Overwhelmingly, when I meet new people, they always seem to want to know what line of work I use to feed my family. I am sure you’ve been there before…
“Hey Jonathan, this is George, he’s a tax attorney.”
“Good to meet you, Jonathan, what do you do?”
Now I am assuming he means what I do for work. I once read in a self-help book that, the title has long packed up its belongings and left my memory, gave a clever answer to that very question. It said instead of listing what you do for work when people ask what you do, instead pick your favorite character trait and lead with that.
For example: “Oh, I am a passionate father who loves to go to my kid’s sporting events and for work, I am a writer.”
For a very long time, I held tight to this idea, even though I never put it into practice because I thought it was a positive way to break through the social identity of work is our primary personality trait. Thinking more on this idea, I actually find it a little abrasive.
How to work work into conversations
Abrasive may sound harsh but think about it. We all know the intent of the question, yet because we chose to define ourselves by other means than work then that means we have the right to ignore their desires?
Think about that for a second.
I agree that we should not identify our life primarily by our work, so I have no issues with not wanting to lead with work, but let’s flip the conversation. What if you went to the paint store for a particular shade of yellow for your freshly sanded kitchen cabinets. You walk up to the counter and ask the clerk, “What is the right brush for this particular paint?” and with eagerness, they say, “That is a wonderful shade of yellow, we pride ourselves on the many quality paints we can provide. All of our brushes are over in the corner.”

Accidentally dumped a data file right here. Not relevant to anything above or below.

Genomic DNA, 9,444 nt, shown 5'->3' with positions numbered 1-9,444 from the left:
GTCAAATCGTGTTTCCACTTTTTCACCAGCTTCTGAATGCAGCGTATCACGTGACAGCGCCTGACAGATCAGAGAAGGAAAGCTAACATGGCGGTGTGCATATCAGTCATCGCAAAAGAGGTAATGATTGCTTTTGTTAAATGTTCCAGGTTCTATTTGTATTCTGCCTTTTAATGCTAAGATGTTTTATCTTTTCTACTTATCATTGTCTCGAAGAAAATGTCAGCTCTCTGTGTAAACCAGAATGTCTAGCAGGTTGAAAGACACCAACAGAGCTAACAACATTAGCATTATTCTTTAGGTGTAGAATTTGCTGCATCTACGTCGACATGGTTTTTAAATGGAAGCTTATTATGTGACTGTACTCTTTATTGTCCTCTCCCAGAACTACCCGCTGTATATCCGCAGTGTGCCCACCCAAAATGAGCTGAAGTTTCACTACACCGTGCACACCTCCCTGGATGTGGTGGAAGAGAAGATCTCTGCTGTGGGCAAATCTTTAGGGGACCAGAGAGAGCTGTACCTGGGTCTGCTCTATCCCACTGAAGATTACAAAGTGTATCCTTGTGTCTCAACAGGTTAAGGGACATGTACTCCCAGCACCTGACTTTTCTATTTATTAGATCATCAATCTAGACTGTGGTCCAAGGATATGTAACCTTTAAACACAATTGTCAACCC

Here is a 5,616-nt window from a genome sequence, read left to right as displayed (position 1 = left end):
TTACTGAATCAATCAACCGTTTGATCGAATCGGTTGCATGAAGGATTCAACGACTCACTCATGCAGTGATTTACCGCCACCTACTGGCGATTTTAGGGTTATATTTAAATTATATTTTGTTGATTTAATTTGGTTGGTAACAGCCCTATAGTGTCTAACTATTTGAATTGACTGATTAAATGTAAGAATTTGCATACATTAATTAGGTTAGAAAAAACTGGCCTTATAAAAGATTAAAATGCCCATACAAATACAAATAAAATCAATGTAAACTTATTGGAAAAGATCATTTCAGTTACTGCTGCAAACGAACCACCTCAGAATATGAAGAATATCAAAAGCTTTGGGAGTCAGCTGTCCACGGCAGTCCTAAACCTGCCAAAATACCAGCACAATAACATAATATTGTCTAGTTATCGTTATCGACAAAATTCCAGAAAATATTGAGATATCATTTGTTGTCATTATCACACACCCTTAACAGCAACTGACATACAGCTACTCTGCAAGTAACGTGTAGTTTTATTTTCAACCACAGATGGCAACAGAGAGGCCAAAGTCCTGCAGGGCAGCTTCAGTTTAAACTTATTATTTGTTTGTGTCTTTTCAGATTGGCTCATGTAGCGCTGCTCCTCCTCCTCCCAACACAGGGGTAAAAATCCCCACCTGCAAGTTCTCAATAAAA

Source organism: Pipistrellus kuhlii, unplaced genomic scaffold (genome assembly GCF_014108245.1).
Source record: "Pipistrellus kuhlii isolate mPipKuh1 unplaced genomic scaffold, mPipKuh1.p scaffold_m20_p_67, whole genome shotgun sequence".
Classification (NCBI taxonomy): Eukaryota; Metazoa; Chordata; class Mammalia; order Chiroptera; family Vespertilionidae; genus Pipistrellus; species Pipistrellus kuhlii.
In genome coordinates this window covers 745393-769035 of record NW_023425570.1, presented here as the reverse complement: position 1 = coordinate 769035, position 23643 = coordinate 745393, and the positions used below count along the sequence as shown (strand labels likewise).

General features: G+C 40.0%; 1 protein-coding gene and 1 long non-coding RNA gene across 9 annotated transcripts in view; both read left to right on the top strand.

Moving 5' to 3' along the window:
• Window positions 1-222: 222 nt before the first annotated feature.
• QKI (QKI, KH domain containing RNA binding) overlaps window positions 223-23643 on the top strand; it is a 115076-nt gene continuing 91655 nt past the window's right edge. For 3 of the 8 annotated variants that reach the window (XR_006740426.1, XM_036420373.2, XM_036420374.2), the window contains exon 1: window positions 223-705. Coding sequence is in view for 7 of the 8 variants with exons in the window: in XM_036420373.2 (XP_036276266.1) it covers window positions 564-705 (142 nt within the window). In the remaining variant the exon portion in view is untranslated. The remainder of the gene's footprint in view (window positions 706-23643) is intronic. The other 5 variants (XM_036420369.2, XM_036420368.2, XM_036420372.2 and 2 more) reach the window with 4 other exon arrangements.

Rude? No, but obviously the clerk wanted to make their point more than helping out. So if you want to make sure your identity is not associated with a self-absorbed person, answer the question and be polite. But then flip the conversation. There is no reason your new friend can’t walk away knowing more about you than your work.
Why worry about identity at all?
Many conversations these days revolve around labels and identity. I do not want to go down that rabbit trail, but I will say one thing.
Forget for a moment how the world sees us, but how do you see you. If you identify your personality with work, then sing it from the rooftops, but if your identity is better associated with the passions that drive your decisions, then the world must know. Don’t hide behind the ice-breaker questions. Break the barriers and be the beautiful person God created you to be.
Tired of struggling financially?
Here’s a side-hustle almost anyone can do.
But I won’t spoil the details. Check out Nicki’s page.
She got me started down this amazing journey.
Curious about what I do in my free time when I am not writing?
Check out my business’ home page: CCSE
Connect more with Dr. Caroline Leafe on IG.